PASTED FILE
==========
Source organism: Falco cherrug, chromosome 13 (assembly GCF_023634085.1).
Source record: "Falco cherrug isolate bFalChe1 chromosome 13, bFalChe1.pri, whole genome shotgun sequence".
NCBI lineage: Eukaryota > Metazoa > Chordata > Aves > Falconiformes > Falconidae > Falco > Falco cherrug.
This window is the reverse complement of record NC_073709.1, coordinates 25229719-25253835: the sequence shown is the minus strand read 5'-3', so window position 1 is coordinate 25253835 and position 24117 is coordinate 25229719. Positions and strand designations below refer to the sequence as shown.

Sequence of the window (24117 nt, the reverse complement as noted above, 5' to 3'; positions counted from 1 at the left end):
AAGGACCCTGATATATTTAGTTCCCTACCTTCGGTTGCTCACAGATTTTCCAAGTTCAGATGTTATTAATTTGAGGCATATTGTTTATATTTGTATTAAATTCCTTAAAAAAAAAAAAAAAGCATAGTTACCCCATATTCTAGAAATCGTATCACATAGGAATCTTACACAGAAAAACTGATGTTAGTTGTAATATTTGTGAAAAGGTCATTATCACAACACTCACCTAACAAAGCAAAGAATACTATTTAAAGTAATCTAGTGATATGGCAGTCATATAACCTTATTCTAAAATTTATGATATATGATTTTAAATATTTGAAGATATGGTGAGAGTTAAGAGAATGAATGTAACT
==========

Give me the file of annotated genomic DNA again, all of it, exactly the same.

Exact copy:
Source organism: Falco cherrug, chromosome 13 (assembly GCF_023634085.1).
Source record: "Falco cherrug isolate bFalChe1 chromosome 13, bFalChe1.pri, whole genome shotgun sequence".
NCBI lineage: Eukaryota > Metazoa > Chordata > Aves > Falconiformes > Falconidae > Falco > Falco cherrug.
This window is the reverse complement of record NC_073709.1, coordinates 25229719-25253835: the sequence shown is the minus strand read 5'-3', so window position 1 is coordinate 25253835 and position 24117 is coordinate 25229719. Positions and strand designations below refer to the sequence as shown.

Sequence of the window (24117 nt, the reverse complement as noted above, 5' to 3'; positions counted from 1 at the left end):
AAGGACCCTGATATATTTAGTTCCCTACCTTCGGTTGCTCACAGATTTTCCAAGTTCAGATGTTATTAATTTGAGGCATATTGTTTATATTTGTATTAAATTCCTTAAAAAAAAAAAAAAAGCATAGTTACCCCATATTCTAGAAATCGTATCACATAGGAATCTTACACAGAAAAACTGATGTTAGTTGTAATATTTGTGAAAAGGTCATTATCACAACACTCACCTAACAAAGCAAAGAATACTATTTAAAGTAATCTAGTGATATGGCAGTCATATAACCTTATTCTAAAATTTATGATATATGATTTTAAATATTTGAAGATATGGTGAGAGTTAAGAGAATGAATGTAACT